drawing, scratchboard

Spirit of the Leaf

I was working on a 9″ x 12″ scratchboard drawing that became very complex and regularly entailed long periods of contemplation before knowing how to proceed. Earlier this week I decided to take out a small scratchboard–5″ x 7″–to take a break from the larger image. This is what I came up with. It followed from some of the fanciful drawings I’ve been doing in the evenings as my husband and I listen to audio books. After listening to the entire Anna Karenina (38 hours!) that we’d both previously read, we have returned to mysteries. We got a great recommendation for Andrea Camilleri’s Inspector Montalbano series that, happily, is available through our library system.

Spirit of the Leaf–5″ x 7″ Scratchboard Drawing © Lily S. May, 2021

*You can also see some of my work at: https://www.etsy.com/shop/artsofmay/ *

6 thoughts on “Spirit of the Leaf”

  1. I have never done a scratchboard drawing, you kind of “carve” a drawing on a board that has been painted white, than black…? What kind of board are you using? Tools? Paint? It is very nice, and again, whatever trick you do, the printing effect is never far!

    1. Hi Francois. At first I used coated paper but it had a layer of film on it that I was unaware of until too late when it separated from the paper. So I’m now using ampersand archival panels. They’re a board that’s coated with a layer of white clay, then india ink. You scratch the india ink away to reveal the white clay underneath. I bought some simple nibs at my art supply store that fit into a pen-like holder. I’m now also using a japanese printing knife. Anything with a point will do–I’ve experimented with a nail and several people recommend using exacto knives. Because I love the look of prints, that’s what comes out in these drawings. Thank you. Lily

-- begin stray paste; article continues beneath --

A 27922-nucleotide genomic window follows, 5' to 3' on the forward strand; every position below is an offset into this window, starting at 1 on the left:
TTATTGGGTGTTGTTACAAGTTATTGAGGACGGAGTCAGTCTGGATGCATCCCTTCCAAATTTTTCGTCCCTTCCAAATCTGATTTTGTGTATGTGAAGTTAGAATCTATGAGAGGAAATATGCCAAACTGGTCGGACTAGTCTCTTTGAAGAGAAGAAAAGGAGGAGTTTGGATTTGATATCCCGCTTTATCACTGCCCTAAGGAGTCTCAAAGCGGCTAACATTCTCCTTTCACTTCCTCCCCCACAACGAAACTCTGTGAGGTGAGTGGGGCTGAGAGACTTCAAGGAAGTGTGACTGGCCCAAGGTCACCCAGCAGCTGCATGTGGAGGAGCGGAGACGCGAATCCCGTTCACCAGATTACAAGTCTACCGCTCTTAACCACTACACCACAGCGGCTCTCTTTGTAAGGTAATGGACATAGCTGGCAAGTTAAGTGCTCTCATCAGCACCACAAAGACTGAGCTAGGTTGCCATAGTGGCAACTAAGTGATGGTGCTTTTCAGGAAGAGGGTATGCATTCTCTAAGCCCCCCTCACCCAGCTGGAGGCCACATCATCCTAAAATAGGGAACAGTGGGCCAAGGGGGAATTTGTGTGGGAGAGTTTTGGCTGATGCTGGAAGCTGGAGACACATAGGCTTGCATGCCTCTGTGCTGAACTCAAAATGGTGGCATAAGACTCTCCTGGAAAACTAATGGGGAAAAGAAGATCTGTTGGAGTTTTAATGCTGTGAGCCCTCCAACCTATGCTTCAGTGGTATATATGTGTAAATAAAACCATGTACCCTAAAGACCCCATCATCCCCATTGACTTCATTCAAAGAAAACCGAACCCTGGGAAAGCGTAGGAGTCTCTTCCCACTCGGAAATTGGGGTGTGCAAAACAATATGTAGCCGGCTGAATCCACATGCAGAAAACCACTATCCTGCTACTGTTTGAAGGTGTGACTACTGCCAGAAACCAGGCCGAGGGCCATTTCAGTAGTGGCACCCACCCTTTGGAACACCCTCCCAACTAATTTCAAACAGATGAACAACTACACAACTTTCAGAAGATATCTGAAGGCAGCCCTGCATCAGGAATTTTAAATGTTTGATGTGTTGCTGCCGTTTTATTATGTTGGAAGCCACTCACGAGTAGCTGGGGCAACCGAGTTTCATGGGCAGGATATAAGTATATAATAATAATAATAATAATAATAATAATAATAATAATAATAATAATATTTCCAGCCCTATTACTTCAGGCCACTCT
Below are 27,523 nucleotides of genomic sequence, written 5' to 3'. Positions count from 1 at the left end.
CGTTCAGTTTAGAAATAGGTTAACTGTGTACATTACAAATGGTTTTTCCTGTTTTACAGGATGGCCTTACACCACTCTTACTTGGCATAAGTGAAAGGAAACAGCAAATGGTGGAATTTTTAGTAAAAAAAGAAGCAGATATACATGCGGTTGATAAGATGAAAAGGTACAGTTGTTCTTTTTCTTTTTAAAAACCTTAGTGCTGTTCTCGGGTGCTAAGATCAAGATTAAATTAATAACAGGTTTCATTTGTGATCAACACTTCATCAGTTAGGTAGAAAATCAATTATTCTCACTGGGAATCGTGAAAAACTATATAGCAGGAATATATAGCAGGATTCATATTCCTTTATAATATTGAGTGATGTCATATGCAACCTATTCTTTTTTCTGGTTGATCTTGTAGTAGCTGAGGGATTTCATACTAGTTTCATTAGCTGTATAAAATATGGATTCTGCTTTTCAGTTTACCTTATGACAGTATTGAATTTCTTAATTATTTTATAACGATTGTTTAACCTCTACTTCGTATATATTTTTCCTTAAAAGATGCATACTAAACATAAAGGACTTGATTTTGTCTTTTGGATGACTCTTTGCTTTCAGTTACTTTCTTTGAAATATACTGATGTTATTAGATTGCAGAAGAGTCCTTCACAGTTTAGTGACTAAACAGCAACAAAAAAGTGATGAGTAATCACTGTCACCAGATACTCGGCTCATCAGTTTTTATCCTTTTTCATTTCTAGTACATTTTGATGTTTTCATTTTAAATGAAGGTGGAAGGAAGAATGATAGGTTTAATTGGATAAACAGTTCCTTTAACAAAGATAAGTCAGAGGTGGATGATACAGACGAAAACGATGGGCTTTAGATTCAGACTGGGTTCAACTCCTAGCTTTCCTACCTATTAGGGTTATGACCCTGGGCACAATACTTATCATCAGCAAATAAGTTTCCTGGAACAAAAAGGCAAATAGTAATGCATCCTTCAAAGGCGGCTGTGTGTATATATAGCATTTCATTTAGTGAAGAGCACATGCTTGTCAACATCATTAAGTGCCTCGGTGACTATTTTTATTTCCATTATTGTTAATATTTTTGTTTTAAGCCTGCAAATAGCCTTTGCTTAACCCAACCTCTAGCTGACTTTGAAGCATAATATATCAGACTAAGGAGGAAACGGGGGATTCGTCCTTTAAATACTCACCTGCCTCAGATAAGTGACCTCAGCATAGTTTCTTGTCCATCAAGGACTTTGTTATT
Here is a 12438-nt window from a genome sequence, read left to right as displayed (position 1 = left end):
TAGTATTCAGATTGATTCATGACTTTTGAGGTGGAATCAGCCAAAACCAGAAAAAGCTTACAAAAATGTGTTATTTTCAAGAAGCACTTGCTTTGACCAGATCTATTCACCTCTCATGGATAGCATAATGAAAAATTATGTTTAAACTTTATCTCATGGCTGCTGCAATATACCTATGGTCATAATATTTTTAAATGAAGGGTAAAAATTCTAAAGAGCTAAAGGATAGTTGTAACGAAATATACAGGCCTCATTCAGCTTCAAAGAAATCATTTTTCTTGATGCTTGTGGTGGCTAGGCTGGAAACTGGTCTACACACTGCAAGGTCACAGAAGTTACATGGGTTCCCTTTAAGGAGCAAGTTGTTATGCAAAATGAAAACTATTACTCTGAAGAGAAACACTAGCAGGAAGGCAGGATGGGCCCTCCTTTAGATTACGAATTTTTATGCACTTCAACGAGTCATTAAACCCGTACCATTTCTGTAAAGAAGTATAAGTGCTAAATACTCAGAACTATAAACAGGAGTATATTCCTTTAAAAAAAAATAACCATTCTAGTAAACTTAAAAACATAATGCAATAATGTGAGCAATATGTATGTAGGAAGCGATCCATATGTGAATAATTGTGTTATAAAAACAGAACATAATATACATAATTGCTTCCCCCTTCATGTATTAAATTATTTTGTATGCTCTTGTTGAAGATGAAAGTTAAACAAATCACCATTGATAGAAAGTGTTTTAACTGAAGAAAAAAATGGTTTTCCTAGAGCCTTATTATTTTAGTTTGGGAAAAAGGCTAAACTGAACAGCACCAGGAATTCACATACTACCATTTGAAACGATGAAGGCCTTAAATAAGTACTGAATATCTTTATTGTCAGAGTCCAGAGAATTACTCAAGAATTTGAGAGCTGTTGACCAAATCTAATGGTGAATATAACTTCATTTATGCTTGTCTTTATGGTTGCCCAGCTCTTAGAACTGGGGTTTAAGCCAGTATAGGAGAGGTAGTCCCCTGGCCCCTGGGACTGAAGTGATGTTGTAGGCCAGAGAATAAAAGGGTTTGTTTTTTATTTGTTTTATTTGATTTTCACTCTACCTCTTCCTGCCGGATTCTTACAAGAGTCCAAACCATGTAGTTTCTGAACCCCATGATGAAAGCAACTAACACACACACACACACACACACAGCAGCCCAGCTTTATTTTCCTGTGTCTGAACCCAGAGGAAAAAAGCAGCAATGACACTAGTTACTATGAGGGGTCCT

2. Scraper board was the common name here and it is still used as a commercial medium for some very precise work. John
    PS If you like Inspector Montalbano try the Commisario Brunetti stories. They are set in Venice and by Donna Leon, a wonderful series.

    1. Thank you for the detective tip. I’ve seen some very detailed work online (actually pretty astonishing stuff) using scratchboard/scraper board.

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